One method to improve the accuracy of the Simscape model for long pipe lengths is to divide the pipe into multiple segments. The following Simscape model is the same as before except that the pipe has been divided into 5 segments.

open_system(modelSegmented)

The subsystem consists of 5 pipe blocks, each with length $\mathit{L}/5$.

#### Simulate Simscape Model

Simulate the model for the same set of pipe lengths and measure the outlet conditions:

M2_seg = zeros(size(L_list)); % Outlet Mach number p2_seg = zeros(size(L_list)); % Outlet pressure T2_seg = zeros(size(L_list)); % Outlet temperature h2_seg = zeros(size(L_list)); % Outlet specific enthalpy rho2_seg = zeros(size(L_list)); % Outlet density delta_s2_seg = zeros(size(L_list)); % Change in specific entropy from inlet to outlet set_param(modelSegmented, "FastRestart", "on") for i = 1 : numel(L_list) L = L_list(i); % Simulate model out = sim(modelSegmented); % Retrieve simulation results from logged data at last time step tmp = out.simlog_FannoFlowGasPipeValidationSegmented.Mach_Number_Sensor_G.Mach.series.values("1"); M2_seg(i) = tmp(end); tmp = out.simlog_FannoFlowGasPipeValidationSegmented.Pressure_Temperature_Sensor_G.Pa.series.values("Pa"); p2_seg(i) = tmp(end); tmp = out.simlog_FannoFlowGasPipeValidationSegmented.Pressure_Temperature_Sensor_G.T.series.values("K"); T2_seg(i) = tmp(end); tmp = out.simlog_FannoFlowGasPipeValidationSegmented.Thermodynamic_Properties_Sensor_G.H.series.values("J/kg"); h2_seg(i) = tmp(end); tmp = out.simlog_FannoFlowGasPipeValidationSegmented.Thermodynamic_Properties_Sensor_G.RHO.series.values("kg/m^3"); rho2_seg(i) = tmp(end); tmp = out.simlog_FannoFlowGasPipeValidationSegmented.Thermodynamic_Properties_Sensor_G.S.series.values("J/(kg*K)"); delta_s2_seg(i) = tmp(end); end set_param(modelSegmented, "FastRestart", "off")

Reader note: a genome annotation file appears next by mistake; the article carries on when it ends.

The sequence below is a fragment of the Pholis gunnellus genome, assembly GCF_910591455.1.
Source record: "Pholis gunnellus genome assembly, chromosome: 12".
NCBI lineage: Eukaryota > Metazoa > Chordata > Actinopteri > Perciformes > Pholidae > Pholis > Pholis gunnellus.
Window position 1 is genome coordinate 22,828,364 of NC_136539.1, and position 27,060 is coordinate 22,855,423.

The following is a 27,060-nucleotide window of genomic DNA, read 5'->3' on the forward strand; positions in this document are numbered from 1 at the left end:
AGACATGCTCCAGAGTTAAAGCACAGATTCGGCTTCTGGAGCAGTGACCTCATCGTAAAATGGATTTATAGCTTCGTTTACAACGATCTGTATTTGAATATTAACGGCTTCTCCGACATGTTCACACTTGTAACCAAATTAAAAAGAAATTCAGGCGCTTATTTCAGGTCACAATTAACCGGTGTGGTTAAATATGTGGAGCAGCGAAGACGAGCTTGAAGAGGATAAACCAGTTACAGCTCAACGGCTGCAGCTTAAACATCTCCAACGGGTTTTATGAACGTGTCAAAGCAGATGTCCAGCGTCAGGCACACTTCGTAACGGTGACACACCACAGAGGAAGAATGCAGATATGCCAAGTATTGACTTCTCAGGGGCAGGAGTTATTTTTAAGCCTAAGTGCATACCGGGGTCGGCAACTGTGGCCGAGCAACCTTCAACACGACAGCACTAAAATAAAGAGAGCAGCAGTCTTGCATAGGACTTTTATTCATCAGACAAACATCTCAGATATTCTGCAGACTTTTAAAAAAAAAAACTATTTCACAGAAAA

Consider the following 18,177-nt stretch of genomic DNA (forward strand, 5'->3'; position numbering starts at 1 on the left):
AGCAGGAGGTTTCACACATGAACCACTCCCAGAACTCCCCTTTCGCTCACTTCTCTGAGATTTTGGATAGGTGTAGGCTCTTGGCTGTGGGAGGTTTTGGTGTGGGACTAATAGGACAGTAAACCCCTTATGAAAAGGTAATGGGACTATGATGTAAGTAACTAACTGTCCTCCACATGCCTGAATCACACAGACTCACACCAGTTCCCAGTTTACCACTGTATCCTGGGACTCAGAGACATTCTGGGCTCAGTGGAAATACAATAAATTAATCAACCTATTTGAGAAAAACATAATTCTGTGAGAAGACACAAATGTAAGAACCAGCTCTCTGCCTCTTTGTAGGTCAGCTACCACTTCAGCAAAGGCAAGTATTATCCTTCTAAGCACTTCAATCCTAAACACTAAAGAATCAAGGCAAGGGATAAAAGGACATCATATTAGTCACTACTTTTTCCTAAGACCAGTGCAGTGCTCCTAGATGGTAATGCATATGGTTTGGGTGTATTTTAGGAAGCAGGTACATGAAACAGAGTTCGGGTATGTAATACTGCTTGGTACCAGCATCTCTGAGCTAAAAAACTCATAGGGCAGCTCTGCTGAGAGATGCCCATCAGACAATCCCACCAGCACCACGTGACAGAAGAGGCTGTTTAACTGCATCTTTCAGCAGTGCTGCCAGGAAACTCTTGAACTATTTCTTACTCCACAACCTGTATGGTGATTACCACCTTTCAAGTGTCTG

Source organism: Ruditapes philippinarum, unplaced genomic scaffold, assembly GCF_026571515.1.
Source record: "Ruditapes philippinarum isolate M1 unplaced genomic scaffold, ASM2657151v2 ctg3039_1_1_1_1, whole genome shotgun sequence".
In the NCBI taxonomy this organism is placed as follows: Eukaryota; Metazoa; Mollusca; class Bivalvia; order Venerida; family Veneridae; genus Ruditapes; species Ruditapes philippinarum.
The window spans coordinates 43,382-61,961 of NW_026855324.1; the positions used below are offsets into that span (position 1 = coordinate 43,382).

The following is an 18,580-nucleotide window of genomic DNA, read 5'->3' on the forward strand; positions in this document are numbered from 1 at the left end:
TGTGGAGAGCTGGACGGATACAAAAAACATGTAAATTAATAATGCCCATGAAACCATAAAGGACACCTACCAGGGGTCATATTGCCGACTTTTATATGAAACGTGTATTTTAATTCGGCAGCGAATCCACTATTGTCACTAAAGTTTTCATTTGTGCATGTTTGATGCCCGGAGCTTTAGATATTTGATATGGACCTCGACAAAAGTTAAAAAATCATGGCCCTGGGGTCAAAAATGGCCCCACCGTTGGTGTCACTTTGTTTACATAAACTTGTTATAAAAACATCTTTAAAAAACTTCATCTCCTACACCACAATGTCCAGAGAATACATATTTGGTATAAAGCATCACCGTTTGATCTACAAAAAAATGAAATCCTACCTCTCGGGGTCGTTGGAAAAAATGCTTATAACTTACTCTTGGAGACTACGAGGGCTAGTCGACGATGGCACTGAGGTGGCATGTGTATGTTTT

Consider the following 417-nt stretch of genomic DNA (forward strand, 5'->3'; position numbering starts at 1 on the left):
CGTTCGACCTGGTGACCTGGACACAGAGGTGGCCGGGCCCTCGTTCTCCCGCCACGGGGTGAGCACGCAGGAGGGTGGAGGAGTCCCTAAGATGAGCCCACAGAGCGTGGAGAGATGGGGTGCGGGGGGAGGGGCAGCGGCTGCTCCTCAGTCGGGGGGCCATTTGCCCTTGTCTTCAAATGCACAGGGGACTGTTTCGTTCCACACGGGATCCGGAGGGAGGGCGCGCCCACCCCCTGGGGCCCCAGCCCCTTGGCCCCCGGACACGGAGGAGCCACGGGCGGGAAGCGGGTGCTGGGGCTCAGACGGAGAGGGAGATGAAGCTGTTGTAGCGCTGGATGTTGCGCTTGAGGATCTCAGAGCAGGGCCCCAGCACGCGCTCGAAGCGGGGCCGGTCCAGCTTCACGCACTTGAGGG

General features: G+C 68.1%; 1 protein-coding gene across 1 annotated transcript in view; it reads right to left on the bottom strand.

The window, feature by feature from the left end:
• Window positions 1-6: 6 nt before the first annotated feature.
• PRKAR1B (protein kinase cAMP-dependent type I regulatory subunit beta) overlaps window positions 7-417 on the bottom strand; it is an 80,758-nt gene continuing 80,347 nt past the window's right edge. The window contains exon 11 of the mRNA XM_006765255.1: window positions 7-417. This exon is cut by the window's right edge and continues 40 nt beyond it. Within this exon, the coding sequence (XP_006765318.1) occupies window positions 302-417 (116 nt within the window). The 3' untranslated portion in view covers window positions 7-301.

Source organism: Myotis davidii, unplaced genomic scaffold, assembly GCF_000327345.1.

#### Plot Comparison

The following plot shows same Fanno line comparison between the Fanno flow model and the Simscape model, but now with the 5 segment pipe instead of a single pipe block. There is now better agreement for long pipe lengths than before.

figure fplot(@(M) delta_s_R(M)*R, @(M) T_ratio(M)*T_star*cp, M_range, LineWidth = 1) hold on set(gca, "ColorOrderIndex", 1) plot(delta_s2, h2, "x", LineWidth = 1) set(gca, "ColorOrderIndex", 1) plot(delta_s2_seg, h2_seg, "^", LineWidth = 1) hold off grid on xlabel("Specific Entropy [J/(kg*K)]") ylabel("Specific Enthalpy [J/kg]") title("Outlet Conditions Overlaid on Fanno Line") legend("", "Fanno Model", "Segmented Pipe", "Location", "best")

Similarly, Fanno flow relation comparison shows a better agreement now with the 5 segment pipe than a single pipe block. Further increasing the number of segments will improve the agreement at the longest pipe lengths.

figure fplot(fanno, M_range, "k", LineWidth = 1) hold on set(gca, "ColorOrderIndex", 1) fplot(p_ratio, M_range, LineWidth = 1) fplot(T_ratio, M_range, LineWidth = 1) fplot(@(M) p_ratio(M)./T_ratio(M), M_range, LineWidth = 1) set(gca, "ColorOrderIndex", 1) plot(M2, p2/p_star, "x", LineWidth = 1) plot(M2, T2/T_star, "x", LineWidth = 1) plot(M2, rho2/rho_star, "x", LineWidth = 1) set(gca, "ColorOrderIndex", 1) plot(M2_seg, p2_seg/p_star, "^", LineWidth = 1) plot(M2_seg, T2_seg/T_star, "^", LineWidth = 1) plot(M2_seg, rho2_seg/rho_star, "^", LineWidth = 1) hold off grid on ylim([0 5]) xlabel("Mach Number") ylabel("Ratios Relative to Sonic Condition") title("Outlet Conditions Overlaid on Fanno Flow Relation Curves") legend("f_DL^*/D_h", "", "", "", ... "p/p^* Fanno Model", "T/T^* Fanno Model", "\rho/\rho^* Fanno Model", ... "p/p^* Segmented Pipe", "T/T^* Segmented Pipe", "\rho/\rho^* Segmented Pipe", "Location", "best")